Sergio Garcia would like to remind us that racism still exists. Unfortunately, his method for doing so was not a public service announcement, but a joke aimed at Tiger Woods that referred to fried chicken. There are two things that are awful about this: 1) The public reinforcement of an incredibly demeaning stereotype that the majority of us would love to do away with; and 2) His attempt at irreverence wasn’t even remotely funny.
It all started two weeks ago during the Third Round at The Players Championship at Sawgrass. Tiger Woods decided to take a wood out of his bag – signifying to the crowd that he was going for the green on the par-five second hole – just as Sergio Garcia was taking his swing. The crowd cheered Woods’s decision, causing Garcia to slice his shot.
During a rain delay, Garcia vented some of his frustration while speaking with the Golf Channel:
Well, obviously Tiger was on the left and it was my turn to hit. He moved all the crowd that he needed to move, I waited for that. You do have a feel when the other guy is going to hit and right as I was in the top of the back-swing, he must have pulled a wood and everybody started screaming. So that didn’t help very much.
… and so it began.
Woods called Garcia a whiner, and when asked if he intended to apologize for the remark. He simply said, “No.”
Then, Garcia, presumably after memorizing lines from his favorite chapter of Sinbad’s Big Bad Book Of Snaps, told ESPN.com:
He called me a whiner. That’s probably right. It’s also probably the first thing he’s told you guys that’s true in 15 years. I know what he is like. You guys are finding out. He can and will beat me a lot of times but he is not going to step on me. I’m not afraid of him.
At first, it was fun to follow along with someone else’s minor drama. It was reminiscent of listening to your nana complain about the people in her neighborhood – an obvious overreaction, but whatever, it gave you a topic of conversation that wasn’t based in the death of her friends or the weather.
Unfortunately, Garcia had to ruin it all. On stage at the European Tour’s awards dinner, Garcia fielded a question in jest from the Golf Channel’s Steve Sands. The Spanish golfer was asked when he would have the American over for dinner.
We will have him round every night. We will serve fried chicken.
The comparisons to these comments from Fuzzy Zoeller have been both rife and apt:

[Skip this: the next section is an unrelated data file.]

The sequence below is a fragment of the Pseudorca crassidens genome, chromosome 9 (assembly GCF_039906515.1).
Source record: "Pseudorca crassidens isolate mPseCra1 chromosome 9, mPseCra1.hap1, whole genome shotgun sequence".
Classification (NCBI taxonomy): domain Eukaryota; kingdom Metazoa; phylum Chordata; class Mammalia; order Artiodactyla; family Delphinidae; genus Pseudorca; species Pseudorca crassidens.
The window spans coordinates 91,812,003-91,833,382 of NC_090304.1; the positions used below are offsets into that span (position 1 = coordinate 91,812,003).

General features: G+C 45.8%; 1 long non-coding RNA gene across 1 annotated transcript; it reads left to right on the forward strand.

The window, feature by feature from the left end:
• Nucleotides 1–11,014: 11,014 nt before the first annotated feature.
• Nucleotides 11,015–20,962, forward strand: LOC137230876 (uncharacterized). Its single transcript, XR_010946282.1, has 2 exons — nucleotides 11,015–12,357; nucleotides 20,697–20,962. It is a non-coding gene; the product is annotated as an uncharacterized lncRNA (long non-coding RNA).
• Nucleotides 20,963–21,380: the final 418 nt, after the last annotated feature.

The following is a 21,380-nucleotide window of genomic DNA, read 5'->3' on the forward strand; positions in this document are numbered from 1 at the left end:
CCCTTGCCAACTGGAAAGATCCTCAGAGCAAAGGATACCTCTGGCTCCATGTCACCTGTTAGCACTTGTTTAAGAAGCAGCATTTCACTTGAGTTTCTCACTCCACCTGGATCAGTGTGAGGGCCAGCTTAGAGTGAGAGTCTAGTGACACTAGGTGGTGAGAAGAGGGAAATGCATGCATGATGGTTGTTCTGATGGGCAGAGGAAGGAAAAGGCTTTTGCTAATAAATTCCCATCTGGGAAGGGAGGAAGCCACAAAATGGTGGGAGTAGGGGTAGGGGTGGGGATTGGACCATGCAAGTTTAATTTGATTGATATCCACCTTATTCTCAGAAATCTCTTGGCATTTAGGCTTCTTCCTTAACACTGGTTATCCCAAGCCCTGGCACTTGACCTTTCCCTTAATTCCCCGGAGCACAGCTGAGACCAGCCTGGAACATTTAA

Garcia was quick to go on the defensive, issuing a statement shortly after his remark.
I apologise for any offence that may have been caused by my comment on stage during The European Tour Players’ Awards dinner. I answered a question that was clearly made towards me as a joke with a silly remark, but in no way was the comment meant in a racist manner.
Make no mistake at all, it was a racist comment.
It doesn’t matter if it was overt racism or inherent racism that caused him to reinforce a negative stereotype based on race from both a literal and figurative stage, it’s still racism. Unlike Zoeller, Garcia doesn’t have the excuse – not a justification – of being from a past generation where jokes uttered by the powerful majority about stereotypes belonging to the discriminated minority weren’t considered to be as hurtful. Again, that’s not a defense for Zoeller’s comments from sixteen years ago, it’s understanding the source and therefore context of what he said.
Garcia is a 33-year-old man. He’s not from a distant generation where racism was tolerated. His comment was resolutely stupid – the type that would cause a dinner party between friends to break up, and those friendships to be questioned.
For those defending Garcia today, it’s not the same thing as if Woods was to make a crack about serving paella. While it wouldn’t have been advisable or very funny, such comments wouldn’t have carried the same weight. There’s a history of discrimination through stereotypes associated with the ethnic background of Woods that don’t exist for the Spaniard. We might not expect Garcia to fully understand that history, but we can definitely expect him to understand the difference between playful comments and hurtful ones.